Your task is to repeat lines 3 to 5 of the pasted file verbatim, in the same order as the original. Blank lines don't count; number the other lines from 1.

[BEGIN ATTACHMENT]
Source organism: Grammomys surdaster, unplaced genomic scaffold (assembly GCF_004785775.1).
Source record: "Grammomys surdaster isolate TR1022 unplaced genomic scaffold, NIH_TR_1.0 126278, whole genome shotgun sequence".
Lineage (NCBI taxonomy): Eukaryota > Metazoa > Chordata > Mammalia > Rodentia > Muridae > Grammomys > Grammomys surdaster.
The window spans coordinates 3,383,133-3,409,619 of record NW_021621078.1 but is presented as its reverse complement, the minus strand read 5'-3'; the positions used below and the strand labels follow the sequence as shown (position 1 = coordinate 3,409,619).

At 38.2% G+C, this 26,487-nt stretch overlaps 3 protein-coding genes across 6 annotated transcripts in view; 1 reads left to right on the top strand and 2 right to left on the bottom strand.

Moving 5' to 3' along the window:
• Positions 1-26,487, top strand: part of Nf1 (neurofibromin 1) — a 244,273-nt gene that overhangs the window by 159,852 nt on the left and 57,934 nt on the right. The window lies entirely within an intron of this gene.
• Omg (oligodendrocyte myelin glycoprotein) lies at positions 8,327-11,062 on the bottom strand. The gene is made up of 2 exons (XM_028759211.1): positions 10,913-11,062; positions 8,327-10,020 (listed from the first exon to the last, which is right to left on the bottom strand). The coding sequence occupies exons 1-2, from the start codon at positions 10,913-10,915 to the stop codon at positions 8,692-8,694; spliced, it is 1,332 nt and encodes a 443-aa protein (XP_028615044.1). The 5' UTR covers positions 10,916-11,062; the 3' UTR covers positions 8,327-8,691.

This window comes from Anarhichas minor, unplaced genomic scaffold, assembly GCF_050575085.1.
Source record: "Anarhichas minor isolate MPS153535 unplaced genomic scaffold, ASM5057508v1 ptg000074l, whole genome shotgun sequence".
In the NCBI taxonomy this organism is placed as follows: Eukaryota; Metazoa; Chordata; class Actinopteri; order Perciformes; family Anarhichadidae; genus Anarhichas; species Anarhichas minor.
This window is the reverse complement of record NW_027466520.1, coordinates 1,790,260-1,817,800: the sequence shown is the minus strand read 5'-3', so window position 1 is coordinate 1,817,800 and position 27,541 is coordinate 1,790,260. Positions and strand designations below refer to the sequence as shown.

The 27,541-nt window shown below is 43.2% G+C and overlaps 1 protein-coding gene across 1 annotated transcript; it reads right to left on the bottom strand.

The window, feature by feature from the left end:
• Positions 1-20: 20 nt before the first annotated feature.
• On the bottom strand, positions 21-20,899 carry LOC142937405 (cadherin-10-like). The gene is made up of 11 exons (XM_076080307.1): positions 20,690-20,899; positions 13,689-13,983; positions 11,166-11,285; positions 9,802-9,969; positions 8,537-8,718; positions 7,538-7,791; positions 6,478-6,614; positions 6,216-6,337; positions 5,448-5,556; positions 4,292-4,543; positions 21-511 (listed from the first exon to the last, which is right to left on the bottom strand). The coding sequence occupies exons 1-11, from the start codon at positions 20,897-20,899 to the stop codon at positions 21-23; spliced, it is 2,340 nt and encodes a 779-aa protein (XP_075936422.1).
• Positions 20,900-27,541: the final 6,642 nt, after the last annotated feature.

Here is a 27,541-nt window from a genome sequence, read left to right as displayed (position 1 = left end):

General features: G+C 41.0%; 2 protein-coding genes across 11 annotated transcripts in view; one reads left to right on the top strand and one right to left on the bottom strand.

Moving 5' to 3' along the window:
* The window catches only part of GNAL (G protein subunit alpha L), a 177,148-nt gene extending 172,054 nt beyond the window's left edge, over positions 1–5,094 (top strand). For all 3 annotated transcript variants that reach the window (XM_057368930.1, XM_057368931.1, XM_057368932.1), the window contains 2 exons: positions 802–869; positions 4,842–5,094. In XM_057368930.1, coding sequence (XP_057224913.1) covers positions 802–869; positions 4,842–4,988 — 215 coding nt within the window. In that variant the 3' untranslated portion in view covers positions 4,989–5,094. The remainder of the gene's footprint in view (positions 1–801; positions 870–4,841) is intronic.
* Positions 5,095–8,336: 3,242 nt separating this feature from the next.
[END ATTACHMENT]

Lineage (NCBI taxonomy): Eukaryota > Metazoa > Chordata > Mammalia > Rodentia > Muridae > Grammomys > Grammomys surdaster.
The window spans coordinates 3,383,133-3,409,619 of record NW_021621078.1 but is presented as its reverse complement, the minus strand read 5'-3'; the positions used below and the strand labels follow the sequence as shown (position 1 = coordinate 3,409,619).

At 38.2% G+C, this 26,487-nt stretch overlaps 3 protein-coding genes across 6 annotated transcripts in view; 1 reads left to right on the top strand and 2 right to left on the bottom strand.